The Not-So-Gentle Answer: 10. Perceptions of Strength

For many months now, I have been confused when people tell me that I am a strong person. Some people have even described me as the strongest person they know. This is their perception, and I can’t and shouldn’t argue with them. This blog post is the process of me understanding that perception of me by other people.


Let’s look at some words used to describe cancer…

After a long battle with leukaemia, Example Dotcom[1] died.
From where I stand, the “battle” metaphore for cancer doesn’t come close to describing what I feel when I deal with my leukaemia. There is too much waiting around, no war wounds, no impressive scars, no glorious victories, no fighting.

For me, the thing I work at the most is the emotional do something response, vs the intellectual assessment of the appropriate course of treatment, given the odds. When those two diverge, stress occurs. When they converge, I am able to accept the gifts I have been given.

“I get knocked down, I get up again, you’re never going to keep me down.”
Here is the battle motif again, and it doesn’t really apply. I walk down the decision tree, always taking the branch with the highest survival probability (none has 100%). I am always moving towards my treatment, walking in the survival direction, because that’s the only one. Is this strength? It feels logical, rather than strong.

After a long struggle with leukaemia, Example Dotcom died.
To struggle is a choice.  In choosing not to struggle, you are not giving up, not giving in, not losing. In choosing not to struggle, you are not defeated, you have not failed. Usually there is more than one way to cope with life’s challenges: just look for and choose another way. Is this strength?

After a long and productive career as a software engineer, Example Dotcom died.
I am not my disease. It does not define who I am. In any obituary or eulogy, the leukaemia should be a short paragraph in the appropriate sequence; “it happened”. After this leukaemia is over and done with, I have a life. I think in terms of “after leukaemia”, but it isn’t denial, it is a reflection of an inner place. Is this strength?


Some words have been suggested…

I am uncomfortable with this word. I didn’t set out to do this, but then, I suppose no inspirational person ever does.

When you spend several years in a chemo ward, you see all types of people, and all types of reactions by patients to their disease. A small minority take the anger route, angry at the universe or god or whatever, and they lash out at the nearest person, usually a nurse. They have that choice, and I can empathize with the foundations of that reaction. I choose not to be one of those people. Besides, I have a policy of being nice to the people who are keeping me alive, week to week.

I actively seek to understand my treatment. I don’t see how you can give informed consent otherwise. Beyond this point, though, that’s what my specialist is for. Then, after an appointment, particularly when choices have had to be made, or grim news be delivered, I work to reconcile my rational mind with my emotional mind. The objective, for me, is to regain my centre, my balance, and be facing in the survival direction again. Is this strength?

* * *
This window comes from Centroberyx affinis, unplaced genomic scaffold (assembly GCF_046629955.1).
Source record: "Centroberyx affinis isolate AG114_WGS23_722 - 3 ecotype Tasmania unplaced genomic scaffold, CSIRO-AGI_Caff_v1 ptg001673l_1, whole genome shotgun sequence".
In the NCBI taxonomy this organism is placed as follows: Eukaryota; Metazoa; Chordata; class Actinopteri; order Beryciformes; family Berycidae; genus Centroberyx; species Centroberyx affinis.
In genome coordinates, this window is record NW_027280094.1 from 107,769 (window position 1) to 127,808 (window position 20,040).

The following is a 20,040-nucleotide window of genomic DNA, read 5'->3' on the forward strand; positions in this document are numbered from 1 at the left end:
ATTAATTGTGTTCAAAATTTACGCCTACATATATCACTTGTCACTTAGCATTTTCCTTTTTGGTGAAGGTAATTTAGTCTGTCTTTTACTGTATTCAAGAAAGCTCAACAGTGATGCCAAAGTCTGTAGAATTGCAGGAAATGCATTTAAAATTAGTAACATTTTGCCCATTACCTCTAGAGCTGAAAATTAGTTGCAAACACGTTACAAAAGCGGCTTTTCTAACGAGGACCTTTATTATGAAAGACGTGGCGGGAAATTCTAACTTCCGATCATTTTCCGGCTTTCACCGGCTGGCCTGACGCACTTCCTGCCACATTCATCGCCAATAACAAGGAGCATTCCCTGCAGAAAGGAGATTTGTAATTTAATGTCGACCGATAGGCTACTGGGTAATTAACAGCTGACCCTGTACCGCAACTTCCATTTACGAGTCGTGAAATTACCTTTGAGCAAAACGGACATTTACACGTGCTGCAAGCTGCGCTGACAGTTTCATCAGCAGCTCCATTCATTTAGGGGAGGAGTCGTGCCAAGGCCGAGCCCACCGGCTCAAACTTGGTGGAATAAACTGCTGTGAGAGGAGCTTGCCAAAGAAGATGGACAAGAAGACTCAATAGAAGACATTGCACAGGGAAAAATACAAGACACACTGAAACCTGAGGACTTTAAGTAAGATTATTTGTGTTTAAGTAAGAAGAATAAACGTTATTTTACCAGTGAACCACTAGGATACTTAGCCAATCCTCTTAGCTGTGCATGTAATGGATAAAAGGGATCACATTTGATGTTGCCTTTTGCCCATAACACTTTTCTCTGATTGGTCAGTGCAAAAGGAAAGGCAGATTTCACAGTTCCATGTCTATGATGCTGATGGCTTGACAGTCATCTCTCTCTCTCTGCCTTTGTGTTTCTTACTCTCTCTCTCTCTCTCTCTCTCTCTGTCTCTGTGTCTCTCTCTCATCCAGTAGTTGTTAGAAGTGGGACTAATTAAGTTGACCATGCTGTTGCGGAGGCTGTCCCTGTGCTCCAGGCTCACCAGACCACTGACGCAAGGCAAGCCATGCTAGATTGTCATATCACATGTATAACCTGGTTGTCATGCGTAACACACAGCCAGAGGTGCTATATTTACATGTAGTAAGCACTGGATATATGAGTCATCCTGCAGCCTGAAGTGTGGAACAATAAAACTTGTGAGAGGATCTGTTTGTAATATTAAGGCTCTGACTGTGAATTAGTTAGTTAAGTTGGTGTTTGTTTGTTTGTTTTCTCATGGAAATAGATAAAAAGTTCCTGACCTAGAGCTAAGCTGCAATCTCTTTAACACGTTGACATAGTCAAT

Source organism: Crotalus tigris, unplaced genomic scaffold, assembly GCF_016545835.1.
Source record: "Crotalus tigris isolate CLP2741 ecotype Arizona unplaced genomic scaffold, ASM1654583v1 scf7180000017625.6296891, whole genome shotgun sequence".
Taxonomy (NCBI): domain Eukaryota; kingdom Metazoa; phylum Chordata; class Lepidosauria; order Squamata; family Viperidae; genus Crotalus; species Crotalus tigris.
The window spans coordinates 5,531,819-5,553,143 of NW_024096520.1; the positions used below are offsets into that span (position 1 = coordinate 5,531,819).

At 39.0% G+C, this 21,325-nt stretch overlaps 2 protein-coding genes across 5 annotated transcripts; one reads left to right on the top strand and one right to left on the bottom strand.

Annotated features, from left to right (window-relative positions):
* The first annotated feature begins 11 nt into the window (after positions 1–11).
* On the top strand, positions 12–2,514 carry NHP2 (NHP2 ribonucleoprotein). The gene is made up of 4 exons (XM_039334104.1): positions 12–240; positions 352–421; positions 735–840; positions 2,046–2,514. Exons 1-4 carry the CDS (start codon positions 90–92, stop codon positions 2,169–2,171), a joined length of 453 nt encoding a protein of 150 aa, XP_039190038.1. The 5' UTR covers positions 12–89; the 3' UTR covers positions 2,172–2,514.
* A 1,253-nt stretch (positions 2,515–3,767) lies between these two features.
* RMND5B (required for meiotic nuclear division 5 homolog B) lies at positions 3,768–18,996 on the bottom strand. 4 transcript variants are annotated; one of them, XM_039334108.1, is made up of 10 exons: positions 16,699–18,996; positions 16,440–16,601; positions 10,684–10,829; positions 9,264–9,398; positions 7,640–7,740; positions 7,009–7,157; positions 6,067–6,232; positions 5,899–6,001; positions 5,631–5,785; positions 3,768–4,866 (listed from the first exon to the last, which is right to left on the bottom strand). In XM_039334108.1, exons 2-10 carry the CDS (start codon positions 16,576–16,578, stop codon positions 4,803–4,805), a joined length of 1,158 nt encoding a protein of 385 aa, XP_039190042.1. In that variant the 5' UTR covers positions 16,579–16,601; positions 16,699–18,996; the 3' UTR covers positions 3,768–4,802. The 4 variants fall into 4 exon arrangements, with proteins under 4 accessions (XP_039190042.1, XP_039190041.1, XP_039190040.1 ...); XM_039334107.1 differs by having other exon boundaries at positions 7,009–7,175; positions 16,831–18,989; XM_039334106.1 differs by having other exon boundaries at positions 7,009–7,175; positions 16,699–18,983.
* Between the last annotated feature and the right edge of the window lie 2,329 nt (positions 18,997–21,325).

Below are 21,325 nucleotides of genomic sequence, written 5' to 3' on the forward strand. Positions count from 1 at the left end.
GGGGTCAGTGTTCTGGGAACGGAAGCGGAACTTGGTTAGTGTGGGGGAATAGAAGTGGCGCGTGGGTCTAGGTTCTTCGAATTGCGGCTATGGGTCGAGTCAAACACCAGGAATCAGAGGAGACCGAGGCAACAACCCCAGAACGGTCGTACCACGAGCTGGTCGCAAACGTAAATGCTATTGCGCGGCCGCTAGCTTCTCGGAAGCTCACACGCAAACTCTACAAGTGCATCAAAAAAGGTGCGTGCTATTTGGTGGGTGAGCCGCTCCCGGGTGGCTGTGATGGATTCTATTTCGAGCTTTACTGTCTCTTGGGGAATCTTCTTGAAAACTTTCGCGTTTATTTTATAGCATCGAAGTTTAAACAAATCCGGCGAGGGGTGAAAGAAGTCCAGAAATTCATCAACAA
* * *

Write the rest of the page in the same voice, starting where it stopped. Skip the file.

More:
I have discovered that you make your own dignity. It can’t be taken from you unless you give it away. In the course of my treatment numerous doctors and nurses and residents and interns have seen and done necessary and intimate things; but none of this is undignified or humiliating because it is simply a part of my treatment, and getting all embarrassed about it will not heal me any faster.

Mindfulness in the Buddhist sense, is a faculty that is considered to be of great importance in the path to enlightenment. Enlightenment is a state of being in which greed, hatred and delusion have been overcome, abandoned and are absent from the mind. Mindfulness is an attentive awareness of the reality of things (especially of the present moment), is an antidote to delusion, and encourages a clear comprehension of whatever is taking place. [Pararphrasing wikipedia]

This certainly encompasses what I try to do in dealing with my disease, and aligning my emotional side with my analytical side. It also resonates with my martial arts. There are many translations of the Dojo Kun, or training hall oath. In the ZKB curriculum, the first line is translated as “we will train our hearts and bodies for a firm unshaken spirit”. This gives me the ability to walk towards my treatment, aware of my choices, and accepting of the gifts I have received.

Is this strength? For me, this is the closest match: to be unshaken. To be my true self, without compromising my values, in the face of whatever adversity life throws at me.

It has been observed that I am dealing with my disease gracefully. This is a liberating and empowering word. It means I’m doing it right; or, I look like I’m doing it right, anyway.


I accept this gift.



[1] is a reserved name, used in Internet Standards, that is guaranteed to never resolve to an IP address. Geek humor.

You may be interested in reading the earlier Not-So-Gentle episodes: (1) Introduction, (2) CLL, (3) Neutropenia, (4) Platelets, (5) Comensals, (6) Infections, (7) Migraine, (8) I am dying, (9) Living With Purpose.